Spoilers: this film is really all about its stupendous, virtuoso climactic scene in which Andrew steps up and takes over from Fletcher in order to begin his own life.

That said, the film is entertaining throughout. Well paced, well acted, with an excellent script involving great put-downs from Fletcher, the film also contains some nicely conveyed moments of arrogance from Andrew (at a family dinner – maybe Thanksgiving), and, in a mildly original way, he does not get the girl because he has acted like a tool towards her earlier on in an equally arrogant way.

I came out of the film thinking that this was the first film among those that I have seen at the cinema in 2015 that I’d want to see again – mainly for that final scene, because I also feel that both Enemy (Denis Villeneuve, Canada/Spain, 2013) and National Gallery (Frederick Wiseman, France/USA/UK, 2014) are excellent (and I hope to blog about them when I get time).

And don’t get me wrong – Teller and Simmons are both fantastic, but that final scene is really about the drumming (apparently Teller himself, with some highly accomplished editing) and, for me, a reaction shot from Andrew’s father, Jim (Paul Reiser), when he sees/hears just how good his son really is.

People have been enthusing about Whiplash for a while, and not for any wrong reason. ‘It’s a music film shot as though it was a thriller,’ is what I remember hearing around the time it played at the London Film Festival (for reasons of ticket pricing and opportunity, I don’t go to see films at the festival that likely will have a major release at a later point in time).

But – here’s where we get to the meat of the blog – I am not particularly convinced about a student-teacher relationship as thriller being so original. I never really got what was that original about Låt den rätte komma in/Let the Right One In (Tomas Alfredson, Sweden, 2008), either. So I could be an ignoramus. But this kind of hybridising of genres is for me inevitable – someone would have done it at some point in time. What it is not is that original – i.e. of a uniqueness that one can never look at anything the same way again.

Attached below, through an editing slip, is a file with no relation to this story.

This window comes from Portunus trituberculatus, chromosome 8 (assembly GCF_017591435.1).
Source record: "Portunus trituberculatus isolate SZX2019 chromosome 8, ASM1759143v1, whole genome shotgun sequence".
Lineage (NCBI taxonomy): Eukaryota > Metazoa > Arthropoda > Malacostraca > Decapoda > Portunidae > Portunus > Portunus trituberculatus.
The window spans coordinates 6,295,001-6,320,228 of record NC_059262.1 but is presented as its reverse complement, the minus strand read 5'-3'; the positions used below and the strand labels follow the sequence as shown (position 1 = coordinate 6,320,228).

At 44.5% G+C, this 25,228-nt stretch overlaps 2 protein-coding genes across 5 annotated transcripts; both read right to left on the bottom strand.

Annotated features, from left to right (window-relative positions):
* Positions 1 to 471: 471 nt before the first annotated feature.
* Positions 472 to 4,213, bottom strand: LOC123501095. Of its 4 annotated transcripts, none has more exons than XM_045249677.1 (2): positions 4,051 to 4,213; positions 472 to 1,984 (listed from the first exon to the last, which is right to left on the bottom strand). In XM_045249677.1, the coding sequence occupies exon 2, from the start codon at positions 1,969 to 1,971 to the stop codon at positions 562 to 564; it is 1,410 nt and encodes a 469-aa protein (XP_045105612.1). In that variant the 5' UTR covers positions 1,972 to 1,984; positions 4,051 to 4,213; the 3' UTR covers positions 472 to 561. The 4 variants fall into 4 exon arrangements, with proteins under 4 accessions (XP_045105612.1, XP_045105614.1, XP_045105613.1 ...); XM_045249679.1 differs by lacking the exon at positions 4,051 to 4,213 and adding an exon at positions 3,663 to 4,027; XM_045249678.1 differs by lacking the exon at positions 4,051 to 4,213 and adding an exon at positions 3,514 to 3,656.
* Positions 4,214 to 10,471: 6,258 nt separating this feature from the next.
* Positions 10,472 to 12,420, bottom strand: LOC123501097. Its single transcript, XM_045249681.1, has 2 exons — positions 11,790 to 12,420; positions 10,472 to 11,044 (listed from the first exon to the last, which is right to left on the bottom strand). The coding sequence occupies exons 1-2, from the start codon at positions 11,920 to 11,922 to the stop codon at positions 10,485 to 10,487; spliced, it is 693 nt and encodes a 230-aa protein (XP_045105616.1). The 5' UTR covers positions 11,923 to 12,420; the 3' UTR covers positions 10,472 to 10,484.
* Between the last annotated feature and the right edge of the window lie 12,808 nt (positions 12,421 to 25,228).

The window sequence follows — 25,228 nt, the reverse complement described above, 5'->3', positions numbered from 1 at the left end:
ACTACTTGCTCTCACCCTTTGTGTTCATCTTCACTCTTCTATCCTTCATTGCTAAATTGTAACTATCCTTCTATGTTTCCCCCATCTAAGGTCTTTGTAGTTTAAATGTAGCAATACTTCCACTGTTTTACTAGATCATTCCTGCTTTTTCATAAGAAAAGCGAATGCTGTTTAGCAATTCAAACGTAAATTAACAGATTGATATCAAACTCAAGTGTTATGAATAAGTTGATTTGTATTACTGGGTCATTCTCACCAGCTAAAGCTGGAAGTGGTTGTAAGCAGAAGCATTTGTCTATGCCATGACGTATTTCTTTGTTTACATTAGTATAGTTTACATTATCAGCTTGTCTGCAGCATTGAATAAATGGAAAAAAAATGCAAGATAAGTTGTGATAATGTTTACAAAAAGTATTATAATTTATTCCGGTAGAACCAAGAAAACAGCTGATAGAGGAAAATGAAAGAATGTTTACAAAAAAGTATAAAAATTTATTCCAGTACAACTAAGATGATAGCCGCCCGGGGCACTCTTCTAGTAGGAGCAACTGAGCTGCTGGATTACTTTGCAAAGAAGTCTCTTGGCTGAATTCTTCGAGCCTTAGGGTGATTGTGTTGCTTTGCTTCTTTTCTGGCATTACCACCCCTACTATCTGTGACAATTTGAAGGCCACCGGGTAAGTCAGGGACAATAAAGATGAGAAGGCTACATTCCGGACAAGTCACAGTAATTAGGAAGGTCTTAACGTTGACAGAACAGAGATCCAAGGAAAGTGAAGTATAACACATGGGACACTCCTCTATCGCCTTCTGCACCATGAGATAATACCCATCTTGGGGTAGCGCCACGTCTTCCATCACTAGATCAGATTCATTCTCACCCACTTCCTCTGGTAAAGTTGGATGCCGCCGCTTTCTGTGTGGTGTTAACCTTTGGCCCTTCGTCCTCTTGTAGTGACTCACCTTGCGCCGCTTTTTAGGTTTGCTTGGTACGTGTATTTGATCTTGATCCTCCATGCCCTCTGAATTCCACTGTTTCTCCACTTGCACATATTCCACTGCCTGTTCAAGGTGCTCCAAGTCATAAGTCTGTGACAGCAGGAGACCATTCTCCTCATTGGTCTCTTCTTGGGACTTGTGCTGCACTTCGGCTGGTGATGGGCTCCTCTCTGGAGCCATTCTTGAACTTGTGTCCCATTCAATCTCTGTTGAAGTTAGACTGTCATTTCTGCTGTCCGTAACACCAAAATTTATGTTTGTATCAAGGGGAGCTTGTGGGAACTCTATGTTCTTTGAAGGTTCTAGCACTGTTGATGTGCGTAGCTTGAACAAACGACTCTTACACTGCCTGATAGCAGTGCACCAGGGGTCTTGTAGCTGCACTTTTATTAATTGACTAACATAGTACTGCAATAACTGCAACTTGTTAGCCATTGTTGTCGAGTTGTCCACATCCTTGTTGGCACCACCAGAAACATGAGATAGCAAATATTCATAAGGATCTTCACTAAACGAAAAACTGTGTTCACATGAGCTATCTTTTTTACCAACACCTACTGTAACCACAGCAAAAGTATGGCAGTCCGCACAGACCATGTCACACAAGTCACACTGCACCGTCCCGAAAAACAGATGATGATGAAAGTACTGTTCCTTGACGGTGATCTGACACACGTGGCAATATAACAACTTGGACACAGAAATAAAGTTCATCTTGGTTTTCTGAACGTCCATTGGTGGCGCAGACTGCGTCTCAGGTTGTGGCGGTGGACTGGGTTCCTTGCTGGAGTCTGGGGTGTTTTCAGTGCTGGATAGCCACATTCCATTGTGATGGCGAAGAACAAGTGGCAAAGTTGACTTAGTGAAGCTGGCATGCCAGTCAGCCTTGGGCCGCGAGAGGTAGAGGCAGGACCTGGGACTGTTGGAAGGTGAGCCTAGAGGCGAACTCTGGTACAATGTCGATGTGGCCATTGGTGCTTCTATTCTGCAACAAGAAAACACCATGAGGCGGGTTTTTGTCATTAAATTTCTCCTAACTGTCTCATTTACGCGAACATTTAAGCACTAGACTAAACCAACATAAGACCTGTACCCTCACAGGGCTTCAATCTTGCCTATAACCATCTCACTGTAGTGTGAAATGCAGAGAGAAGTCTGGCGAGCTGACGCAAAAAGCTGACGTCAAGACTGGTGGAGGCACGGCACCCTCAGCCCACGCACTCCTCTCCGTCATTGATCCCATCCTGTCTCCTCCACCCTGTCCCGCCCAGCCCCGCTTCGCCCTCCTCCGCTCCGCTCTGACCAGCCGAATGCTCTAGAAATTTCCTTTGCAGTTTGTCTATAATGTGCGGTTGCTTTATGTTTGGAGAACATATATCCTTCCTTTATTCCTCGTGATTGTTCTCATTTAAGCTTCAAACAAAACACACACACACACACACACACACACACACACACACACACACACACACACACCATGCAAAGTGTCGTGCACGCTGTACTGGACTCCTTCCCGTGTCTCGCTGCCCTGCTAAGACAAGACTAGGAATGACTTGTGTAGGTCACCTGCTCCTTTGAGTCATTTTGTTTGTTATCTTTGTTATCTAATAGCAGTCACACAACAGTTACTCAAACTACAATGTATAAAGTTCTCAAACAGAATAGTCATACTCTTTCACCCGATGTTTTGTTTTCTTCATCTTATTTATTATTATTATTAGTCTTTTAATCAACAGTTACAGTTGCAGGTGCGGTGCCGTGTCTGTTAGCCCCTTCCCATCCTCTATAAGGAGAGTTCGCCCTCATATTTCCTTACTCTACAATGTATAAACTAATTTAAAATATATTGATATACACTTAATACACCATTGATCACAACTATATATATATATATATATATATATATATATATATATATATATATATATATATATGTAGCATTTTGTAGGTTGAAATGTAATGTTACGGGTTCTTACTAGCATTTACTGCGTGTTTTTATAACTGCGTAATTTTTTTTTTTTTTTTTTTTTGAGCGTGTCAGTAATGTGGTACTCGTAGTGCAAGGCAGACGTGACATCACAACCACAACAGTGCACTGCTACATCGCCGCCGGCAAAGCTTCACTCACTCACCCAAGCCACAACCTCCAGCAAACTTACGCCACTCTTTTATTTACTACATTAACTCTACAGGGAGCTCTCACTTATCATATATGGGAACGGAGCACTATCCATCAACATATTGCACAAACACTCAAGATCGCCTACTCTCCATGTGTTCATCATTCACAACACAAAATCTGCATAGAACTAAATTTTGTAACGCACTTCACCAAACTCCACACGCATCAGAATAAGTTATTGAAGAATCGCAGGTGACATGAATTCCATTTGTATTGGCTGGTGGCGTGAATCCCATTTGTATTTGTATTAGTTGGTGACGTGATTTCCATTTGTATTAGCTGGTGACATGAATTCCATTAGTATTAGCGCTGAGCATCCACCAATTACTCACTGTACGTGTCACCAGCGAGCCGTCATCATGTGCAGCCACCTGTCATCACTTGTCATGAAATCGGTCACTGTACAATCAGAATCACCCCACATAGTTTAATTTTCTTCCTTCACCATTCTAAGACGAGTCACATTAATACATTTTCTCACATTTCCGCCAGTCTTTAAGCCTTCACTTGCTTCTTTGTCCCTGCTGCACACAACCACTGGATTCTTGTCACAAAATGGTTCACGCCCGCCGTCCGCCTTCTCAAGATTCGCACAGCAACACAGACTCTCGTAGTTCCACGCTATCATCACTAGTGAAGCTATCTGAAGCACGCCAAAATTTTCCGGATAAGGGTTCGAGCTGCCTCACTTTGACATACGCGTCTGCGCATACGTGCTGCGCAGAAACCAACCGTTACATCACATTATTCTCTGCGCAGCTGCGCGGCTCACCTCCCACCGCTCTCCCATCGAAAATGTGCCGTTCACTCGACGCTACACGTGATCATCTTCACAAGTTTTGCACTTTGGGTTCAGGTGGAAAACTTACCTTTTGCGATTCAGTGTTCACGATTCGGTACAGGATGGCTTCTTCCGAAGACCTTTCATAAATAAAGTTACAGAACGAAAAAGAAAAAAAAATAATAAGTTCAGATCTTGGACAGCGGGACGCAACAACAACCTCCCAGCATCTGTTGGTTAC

Let me clarify: Whiplash is excellent, but it is also conventionally shot, cast and played. What is more, about 20 hours after seeing it, other questions and doubts about the film come to mind.

Charlie Parker is referenced a lot in the film, especially the (incorrectly recounted) story about how Jo Jones threw a cymbal at Parker’s head one time, inspiring Parker to go away, practice and to become the legend that is Bird.

Two things: Charlie Parker was black. And Charlie Parker was a jazz musician – a form of music originating in America, and which consists not uniquely of black musicians, but regularly, or most often. Indeed, it is sometimes referred to as a form of black music.

So major critique number one is the fact that a form of music that has race at its core, or in its blood, we might say, becomes here a struggle between two white men. Sure, white musicians play jazz, and it might well be that in the contemporary era white musicians have over-run jazz, thereby making Whiplash something of an insightful film about the state of jazz today. But while we get to see black faces in this film, they are supporting roles – i.e. barely a speaking part – as the story becomes in the end the thesis-antithesis-synthesis of two white dudes.